Yet, if we look in Chumash, we will not find one of the Imahos described in terms of her large dowry. In this week's parashah, the Bais Halevi describes the qualities Eliezer was testing for when he met Rivka: chesed (she rushed to offer Eliezer to drink); intelligence (she did not bring home the same water from which a stranger drank); and sensitivity to others' feelings (she found a way to get rid of the water without insulting Eliezer by pouring it for his camels).
On its own terms, the concern with money is perfectly understandable. But it nevertheless exacts a high price. The emphasis on money in shidduchim corrupts us and sends our children a false message about marriage. Rav Dessler used to tell the chassan and kallah under the chuppah that their future happiness depended on maintaining the great desire to give to one another that they felt at that moment. A shidduchim process in which the parties are focused on securing their own security or comfort is antithetical to the attitude described by Rav Dessler.
AT A RECENT KENESS of the Simcha B'M'ono organization in Bnei Brak, twhich seeks to find ways to lessen the financial strains connected to shidduchim today, the speakers directed themselves to the necessity of uprooting attitudes that run counter to Torah that are being advanced in the name of Torah learning. Rabbi Y. Pfeuffer, a rav on the Beis Din of Sheiris Yisrael, began by quoting the Steipler Gaon to the effect that families should not incur debts in order to purchase apartments in Bnei Brak. When someone pointed out to him that the "shpitz" bochurim demand apartments in Bnei Brak or Jerusalem, the Steipler answered: "Klal Yisrael has never been built by 'shpitzim.' Only those who learn with humility and without demands will emerge as talmidei chachamim. Nothing will come of those who make excessive demands." The next speaker, Rabbi Yehoshua Ravitz, the Mashgiach of Yeshivas Beis Mattisiyahu, also decried the destruction of middos that comes from the desire to secure a "rich" shidduch.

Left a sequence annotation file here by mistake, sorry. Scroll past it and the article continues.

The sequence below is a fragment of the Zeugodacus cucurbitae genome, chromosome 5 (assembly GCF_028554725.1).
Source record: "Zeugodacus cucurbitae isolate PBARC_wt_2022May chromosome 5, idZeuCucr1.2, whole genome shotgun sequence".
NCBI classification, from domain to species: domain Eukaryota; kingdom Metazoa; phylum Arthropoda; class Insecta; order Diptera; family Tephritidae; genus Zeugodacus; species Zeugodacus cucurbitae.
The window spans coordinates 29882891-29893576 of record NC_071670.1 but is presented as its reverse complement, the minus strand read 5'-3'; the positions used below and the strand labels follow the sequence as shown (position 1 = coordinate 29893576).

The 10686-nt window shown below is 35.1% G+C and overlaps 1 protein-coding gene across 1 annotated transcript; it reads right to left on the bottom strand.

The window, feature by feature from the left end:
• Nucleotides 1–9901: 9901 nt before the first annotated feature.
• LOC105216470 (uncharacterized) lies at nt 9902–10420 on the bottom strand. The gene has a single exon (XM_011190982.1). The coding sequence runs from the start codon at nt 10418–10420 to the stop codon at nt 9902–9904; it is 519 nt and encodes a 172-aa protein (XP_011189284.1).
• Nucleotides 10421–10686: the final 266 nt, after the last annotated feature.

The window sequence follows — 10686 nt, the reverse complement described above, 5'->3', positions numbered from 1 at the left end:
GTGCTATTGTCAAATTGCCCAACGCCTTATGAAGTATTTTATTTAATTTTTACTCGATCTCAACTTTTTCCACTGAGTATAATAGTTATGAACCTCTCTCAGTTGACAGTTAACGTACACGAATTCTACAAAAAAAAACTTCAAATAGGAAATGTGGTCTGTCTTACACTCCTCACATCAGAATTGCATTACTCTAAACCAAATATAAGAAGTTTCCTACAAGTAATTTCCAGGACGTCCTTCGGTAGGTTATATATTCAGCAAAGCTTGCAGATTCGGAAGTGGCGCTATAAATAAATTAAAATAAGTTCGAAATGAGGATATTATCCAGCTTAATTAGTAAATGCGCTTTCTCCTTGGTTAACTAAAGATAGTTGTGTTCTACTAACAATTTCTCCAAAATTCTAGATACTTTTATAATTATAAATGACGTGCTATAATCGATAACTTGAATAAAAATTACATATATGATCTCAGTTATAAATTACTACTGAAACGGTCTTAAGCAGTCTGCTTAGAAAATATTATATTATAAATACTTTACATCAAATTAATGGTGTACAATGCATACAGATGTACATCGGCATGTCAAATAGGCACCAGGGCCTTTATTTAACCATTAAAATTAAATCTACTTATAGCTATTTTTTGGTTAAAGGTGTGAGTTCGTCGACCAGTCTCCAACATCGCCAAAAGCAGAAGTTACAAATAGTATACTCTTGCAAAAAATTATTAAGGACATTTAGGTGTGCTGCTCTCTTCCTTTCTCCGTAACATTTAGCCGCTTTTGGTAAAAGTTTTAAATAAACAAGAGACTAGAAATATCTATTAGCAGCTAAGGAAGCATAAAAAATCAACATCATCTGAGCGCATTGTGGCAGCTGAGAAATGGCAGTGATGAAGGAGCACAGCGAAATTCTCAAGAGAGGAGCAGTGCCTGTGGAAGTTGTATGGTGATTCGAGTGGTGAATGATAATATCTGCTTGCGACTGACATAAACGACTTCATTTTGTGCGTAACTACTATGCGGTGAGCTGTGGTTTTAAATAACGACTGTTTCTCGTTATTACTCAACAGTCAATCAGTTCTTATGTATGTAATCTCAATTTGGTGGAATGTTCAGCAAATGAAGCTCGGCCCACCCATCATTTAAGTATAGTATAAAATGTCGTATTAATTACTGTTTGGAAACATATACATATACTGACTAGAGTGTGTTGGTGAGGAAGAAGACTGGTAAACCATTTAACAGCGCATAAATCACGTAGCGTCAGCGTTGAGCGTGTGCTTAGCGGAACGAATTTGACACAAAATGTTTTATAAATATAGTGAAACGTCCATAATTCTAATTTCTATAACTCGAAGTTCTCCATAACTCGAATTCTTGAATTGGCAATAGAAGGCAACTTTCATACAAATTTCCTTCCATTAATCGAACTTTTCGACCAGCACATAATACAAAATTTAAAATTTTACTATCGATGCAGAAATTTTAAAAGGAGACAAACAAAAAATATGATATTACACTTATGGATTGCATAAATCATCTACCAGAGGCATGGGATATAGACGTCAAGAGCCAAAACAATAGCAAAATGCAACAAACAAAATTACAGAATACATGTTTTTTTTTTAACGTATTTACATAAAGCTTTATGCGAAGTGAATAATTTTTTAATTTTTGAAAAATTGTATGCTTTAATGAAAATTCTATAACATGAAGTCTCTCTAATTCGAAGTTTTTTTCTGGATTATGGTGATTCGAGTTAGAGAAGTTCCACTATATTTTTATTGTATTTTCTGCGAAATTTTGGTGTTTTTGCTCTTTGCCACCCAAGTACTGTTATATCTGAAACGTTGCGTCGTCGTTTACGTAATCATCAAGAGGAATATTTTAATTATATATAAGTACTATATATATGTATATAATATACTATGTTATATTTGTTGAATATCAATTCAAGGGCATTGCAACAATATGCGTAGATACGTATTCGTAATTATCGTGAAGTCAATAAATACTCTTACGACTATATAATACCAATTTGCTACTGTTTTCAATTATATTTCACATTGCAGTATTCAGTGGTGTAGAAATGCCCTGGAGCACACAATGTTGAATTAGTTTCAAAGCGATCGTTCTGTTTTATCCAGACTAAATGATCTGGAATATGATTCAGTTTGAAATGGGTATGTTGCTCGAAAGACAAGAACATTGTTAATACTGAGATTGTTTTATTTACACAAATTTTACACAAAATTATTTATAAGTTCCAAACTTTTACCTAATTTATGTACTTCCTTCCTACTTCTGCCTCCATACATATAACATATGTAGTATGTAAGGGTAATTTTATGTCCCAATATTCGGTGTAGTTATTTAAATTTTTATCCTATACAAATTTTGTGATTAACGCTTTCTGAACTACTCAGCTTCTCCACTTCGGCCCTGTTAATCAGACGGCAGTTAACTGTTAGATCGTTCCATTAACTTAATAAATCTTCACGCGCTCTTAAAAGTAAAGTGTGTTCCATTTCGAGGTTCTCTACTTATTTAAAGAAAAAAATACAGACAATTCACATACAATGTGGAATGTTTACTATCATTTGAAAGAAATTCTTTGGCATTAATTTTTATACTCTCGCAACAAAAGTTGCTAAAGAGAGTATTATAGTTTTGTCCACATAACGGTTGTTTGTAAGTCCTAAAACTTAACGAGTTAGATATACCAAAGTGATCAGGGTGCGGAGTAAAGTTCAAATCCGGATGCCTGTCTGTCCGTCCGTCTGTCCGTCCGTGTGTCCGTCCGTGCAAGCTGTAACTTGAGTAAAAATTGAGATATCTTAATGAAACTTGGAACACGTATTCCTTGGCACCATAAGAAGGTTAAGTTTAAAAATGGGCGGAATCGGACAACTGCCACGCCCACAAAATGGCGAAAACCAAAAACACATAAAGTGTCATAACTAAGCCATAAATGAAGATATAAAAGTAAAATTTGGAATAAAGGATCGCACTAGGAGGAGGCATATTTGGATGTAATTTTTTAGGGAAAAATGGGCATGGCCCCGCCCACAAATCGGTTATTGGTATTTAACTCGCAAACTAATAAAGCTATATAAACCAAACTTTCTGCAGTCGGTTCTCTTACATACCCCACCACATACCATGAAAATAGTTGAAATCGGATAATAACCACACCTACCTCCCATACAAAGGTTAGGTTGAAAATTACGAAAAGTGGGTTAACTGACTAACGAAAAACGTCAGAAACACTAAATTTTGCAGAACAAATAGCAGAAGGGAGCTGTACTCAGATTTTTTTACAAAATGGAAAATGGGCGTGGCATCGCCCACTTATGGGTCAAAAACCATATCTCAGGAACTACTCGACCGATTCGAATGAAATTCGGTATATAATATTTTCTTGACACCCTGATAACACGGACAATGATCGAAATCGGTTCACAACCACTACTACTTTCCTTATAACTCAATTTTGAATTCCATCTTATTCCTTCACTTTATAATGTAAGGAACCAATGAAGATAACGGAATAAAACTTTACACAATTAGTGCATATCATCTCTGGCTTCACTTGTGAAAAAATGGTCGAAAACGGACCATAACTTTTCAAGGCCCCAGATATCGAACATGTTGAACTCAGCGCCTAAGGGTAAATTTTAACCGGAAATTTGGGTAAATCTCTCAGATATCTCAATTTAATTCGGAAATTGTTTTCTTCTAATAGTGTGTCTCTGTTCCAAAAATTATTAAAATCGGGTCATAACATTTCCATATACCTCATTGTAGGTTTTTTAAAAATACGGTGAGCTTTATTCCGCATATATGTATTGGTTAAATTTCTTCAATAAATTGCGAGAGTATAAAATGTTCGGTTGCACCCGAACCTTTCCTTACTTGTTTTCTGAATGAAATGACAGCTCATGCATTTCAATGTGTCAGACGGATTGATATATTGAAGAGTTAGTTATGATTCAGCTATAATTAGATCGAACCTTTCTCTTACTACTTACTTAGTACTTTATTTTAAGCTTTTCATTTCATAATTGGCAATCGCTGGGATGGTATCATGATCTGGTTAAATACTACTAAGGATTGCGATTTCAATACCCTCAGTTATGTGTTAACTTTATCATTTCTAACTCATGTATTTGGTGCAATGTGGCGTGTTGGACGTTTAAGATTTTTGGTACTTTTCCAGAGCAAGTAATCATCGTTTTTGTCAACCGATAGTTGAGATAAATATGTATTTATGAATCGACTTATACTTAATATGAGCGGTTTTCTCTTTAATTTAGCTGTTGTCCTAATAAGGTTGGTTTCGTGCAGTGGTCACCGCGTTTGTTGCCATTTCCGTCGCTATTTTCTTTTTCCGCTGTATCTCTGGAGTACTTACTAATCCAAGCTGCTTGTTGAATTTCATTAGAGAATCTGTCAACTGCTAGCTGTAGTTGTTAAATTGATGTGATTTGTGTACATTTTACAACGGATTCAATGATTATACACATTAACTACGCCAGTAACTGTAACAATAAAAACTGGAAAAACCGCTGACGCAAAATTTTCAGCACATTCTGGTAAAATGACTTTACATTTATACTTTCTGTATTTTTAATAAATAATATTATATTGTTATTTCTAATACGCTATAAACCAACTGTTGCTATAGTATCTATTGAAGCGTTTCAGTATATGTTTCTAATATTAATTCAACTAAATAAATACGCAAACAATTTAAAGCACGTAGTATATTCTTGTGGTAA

In the A.M. Amitz story, an approach justified in the name of Torah ended up producing less Torah, with the husbands giving up their second seder in kollel to take care of the house. Is that not what we would expect from all attempts to turn the Torah into a kardom lachpor bah?
Even those bochurim who end up with a shidduch that seems to promise financial security may find their "victory" illusory. Innate talent, even early excellence in learning, the Steipler emphasized, are far from certain predictors of future success in learning. If a boy comes to believe that the desired shidduch itself represents success in learning, it may only result in stunting his ambition for future growth in Torah.
As a community, our emphasis should not be on rewarding those asking, "How much is my wife/shver willing to sacrifice for Torah?" but in creating Yissachar/Zevulun support systems for those who have proven over years of intense study how much they are prepared to sacrifice for Torah.
Related Topics: Chareidim and Their Critics, Jewish Ethics, Social Issues